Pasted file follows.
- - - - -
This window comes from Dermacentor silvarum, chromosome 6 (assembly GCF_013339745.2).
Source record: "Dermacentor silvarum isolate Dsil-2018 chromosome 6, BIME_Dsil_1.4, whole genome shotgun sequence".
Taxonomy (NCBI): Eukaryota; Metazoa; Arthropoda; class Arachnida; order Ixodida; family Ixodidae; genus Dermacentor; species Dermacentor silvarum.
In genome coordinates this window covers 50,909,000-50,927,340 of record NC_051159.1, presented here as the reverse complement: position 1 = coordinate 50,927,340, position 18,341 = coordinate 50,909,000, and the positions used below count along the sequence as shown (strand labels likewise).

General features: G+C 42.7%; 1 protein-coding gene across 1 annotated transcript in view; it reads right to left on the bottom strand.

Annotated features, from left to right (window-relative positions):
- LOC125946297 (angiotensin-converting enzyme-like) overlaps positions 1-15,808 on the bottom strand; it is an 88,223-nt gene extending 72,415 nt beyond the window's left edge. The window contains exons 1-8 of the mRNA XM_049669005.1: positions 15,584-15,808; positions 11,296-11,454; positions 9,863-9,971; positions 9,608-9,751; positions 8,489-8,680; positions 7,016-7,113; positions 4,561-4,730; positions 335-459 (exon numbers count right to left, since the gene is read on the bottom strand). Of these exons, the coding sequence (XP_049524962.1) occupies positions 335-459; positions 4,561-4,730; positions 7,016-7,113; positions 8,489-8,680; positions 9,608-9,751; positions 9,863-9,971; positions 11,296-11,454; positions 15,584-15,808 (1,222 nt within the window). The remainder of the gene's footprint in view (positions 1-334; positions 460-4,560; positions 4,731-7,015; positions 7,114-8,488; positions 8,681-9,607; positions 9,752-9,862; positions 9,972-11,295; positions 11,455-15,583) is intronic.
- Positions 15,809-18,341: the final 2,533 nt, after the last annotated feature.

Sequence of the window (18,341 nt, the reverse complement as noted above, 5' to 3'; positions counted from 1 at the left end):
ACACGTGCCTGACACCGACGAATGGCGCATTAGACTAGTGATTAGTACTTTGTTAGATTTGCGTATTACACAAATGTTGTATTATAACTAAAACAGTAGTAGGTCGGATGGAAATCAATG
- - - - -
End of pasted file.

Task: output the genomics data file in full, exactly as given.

This window comes from Dermacentor silvarum, chromosome 6 (assembly GCF_013339745.2).
Source record: "Dermacentor silvarum isolate Dsil-2018 chromosome 6, BIME_Dsil_1.4, whole genome shotgun sequence".
Taxonomy (NCBI): Eukaryota; Metazoa; Arthropoda; class Arachnida; order Ixodida; family Ixodidae; genus Dermacentor; species Dermacentor silvarum.
In genome coordinates this window covers 50,909,000-50,927,340 of record NC_051159.1, presented here as the reverse complement: position 1 = coordinate 50,927,340, position 18,341 = coordinate 50,909,000, and the positions used below count along the sequence as shown (strand labels likewise).

General features: G+C 42.7%; 1 protein-coding gene across 1 annotated transcript in view; it reads right to left on the bottom strand.

Annotated features, from left to right (window-relative positions):
- LOC125946297 (angiotensin-converting enzyme-like) overlaps positions 1-15,808 on the bottom strand; it is an 88,223-nt gene extending 72,415 nt beyond the window's left edge. The window contains exons 1-8 of the mRNA XM_049669005.1: positions 15,584-15,808; positions 11,296-11,454; positions 9,863-9,971; positions 9,608-9,751; positions 8,489-8,680; positions 7,016-7,113; positions 4,561-4,730; positions 335-459 (exon numbers count right to left, since the gene is read on the bottom strand). Of these exons, the coding sequence (XP_049524962.1) occupies positions 335-459; positions 4,561-4,730; positions 7,016-7,113; positions 8,489-8,680; positions 9,608-9,751; positions 9,863-9,971; positions 11,296-11,454; positions 15,584-15,808 (1,222 nt within the window). The remainder of the gene's footprint in view (positions 1-334; positions 460-4,560; positions 4,731-7,015; positions 7,114-8,488; positions 8,681-9,607; positions 9,752-9,862; positions 9,972-11,295; positions 11,455-15,583) is intronic.
- Positions 15,809-18,341: the final 2,533 nt, after the last annotated feature.

Sequence of the window (18,341 nt, the reverse complement as noted above, 5' to 3'; positions counted from 1 at the left end):
ACACGTGCCTGACACCGACGAATGGCGCATTAGACTAGTGATTAGTACTTTGTTAGATTTGCGTATTACACAAATGTTGTATTATAACTAAAACAGTAGTAGGTCGGATGGAAATCAATG